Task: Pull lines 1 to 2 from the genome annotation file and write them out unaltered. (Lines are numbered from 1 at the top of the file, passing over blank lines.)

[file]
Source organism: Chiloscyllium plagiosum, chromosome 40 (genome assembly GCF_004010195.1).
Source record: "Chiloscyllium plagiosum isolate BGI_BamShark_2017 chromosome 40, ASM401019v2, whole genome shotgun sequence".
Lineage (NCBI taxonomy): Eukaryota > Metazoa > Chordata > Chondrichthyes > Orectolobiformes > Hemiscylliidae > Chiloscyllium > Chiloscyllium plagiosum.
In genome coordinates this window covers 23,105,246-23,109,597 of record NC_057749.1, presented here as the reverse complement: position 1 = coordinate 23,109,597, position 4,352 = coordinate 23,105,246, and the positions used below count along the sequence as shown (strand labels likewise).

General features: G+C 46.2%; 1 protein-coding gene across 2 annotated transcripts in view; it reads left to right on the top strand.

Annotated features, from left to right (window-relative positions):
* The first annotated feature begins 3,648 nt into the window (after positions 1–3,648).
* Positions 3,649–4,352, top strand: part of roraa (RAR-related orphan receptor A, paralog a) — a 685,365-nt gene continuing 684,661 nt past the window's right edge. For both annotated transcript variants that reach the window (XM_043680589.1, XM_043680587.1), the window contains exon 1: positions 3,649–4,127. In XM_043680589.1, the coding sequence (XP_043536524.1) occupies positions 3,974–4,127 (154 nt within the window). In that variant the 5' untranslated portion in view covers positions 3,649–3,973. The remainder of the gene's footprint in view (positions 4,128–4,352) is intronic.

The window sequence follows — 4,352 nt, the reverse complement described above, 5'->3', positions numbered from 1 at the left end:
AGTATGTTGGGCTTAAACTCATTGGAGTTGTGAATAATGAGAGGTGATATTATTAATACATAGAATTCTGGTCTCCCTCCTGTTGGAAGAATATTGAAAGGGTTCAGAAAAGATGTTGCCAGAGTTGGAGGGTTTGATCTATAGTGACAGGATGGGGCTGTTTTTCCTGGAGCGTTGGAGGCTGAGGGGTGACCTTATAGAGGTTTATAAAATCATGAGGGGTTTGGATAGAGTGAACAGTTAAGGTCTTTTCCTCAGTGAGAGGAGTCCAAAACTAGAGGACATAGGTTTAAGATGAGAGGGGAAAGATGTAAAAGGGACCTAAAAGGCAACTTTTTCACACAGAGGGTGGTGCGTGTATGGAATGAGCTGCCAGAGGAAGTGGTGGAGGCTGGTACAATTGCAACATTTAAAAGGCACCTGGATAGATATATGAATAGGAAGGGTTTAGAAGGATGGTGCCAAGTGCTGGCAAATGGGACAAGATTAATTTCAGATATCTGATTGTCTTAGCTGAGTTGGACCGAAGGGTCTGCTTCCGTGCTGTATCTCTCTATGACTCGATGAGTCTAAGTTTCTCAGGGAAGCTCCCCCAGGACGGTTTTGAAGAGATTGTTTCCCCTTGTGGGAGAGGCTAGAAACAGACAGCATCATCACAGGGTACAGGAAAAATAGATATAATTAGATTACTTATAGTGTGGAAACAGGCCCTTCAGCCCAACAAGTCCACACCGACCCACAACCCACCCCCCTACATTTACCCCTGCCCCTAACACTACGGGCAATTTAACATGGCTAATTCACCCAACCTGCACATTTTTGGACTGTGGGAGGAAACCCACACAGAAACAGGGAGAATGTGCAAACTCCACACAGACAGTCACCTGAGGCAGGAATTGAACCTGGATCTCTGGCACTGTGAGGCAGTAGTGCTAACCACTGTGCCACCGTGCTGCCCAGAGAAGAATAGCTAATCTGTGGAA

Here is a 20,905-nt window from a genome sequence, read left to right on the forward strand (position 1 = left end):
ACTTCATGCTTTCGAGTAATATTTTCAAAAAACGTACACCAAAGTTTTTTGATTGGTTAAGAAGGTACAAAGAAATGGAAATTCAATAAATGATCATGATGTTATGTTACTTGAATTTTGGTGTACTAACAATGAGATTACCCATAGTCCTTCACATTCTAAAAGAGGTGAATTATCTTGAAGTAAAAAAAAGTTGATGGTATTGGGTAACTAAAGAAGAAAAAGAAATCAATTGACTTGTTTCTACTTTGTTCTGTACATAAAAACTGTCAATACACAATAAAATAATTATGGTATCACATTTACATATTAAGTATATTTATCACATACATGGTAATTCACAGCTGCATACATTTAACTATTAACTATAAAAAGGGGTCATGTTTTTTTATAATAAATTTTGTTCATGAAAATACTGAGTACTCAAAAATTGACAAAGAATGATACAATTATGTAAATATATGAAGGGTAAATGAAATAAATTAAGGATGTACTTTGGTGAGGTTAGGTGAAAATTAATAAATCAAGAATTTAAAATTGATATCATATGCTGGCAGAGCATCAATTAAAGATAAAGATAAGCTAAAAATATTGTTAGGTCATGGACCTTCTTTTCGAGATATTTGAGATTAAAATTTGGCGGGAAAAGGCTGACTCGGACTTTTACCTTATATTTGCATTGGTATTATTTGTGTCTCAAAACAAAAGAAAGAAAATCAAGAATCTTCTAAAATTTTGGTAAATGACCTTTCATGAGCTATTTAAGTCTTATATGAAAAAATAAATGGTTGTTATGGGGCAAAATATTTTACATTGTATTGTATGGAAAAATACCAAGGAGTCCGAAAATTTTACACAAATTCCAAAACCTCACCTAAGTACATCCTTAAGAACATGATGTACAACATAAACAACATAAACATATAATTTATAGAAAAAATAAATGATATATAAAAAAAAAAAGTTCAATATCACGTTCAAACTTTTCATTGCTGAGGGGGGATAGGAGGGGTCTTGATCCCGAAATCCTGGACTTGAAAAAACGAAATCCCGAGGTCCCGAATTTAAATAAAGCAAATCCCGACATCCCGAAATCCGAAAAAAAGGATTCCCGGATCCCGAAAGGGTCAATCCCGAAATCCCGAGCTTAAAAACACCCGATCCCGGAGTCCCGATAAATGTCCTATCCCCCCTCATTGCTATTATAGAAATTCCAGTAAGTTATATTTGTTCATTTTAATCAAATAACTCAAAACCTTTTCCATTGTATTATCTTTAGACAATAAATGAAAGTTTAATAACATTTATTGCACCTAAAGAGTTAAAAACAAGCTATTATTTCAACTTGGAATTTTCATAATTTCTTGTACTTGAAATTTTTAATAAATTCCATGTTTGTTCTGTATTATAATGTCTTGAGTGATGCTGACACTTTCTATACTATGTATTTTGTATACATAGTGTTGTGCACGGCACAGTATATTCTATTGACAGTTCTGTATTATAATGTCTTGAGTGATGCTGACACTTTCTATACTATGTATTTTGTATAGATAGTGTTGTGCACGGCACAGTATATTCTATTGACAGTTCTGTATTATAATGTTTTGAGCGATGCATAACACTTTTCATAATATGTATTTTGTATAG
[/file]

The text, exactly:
Source organism: Chiloscyllium plagiosum, chromosome 40 (genome assembly GCF_004010195.1).
Source record: "Chiloscyllium plagiosum isolate BGI_BamShark_2017 chromosome 40, ASM401019v2, whole genome shotgun sequence".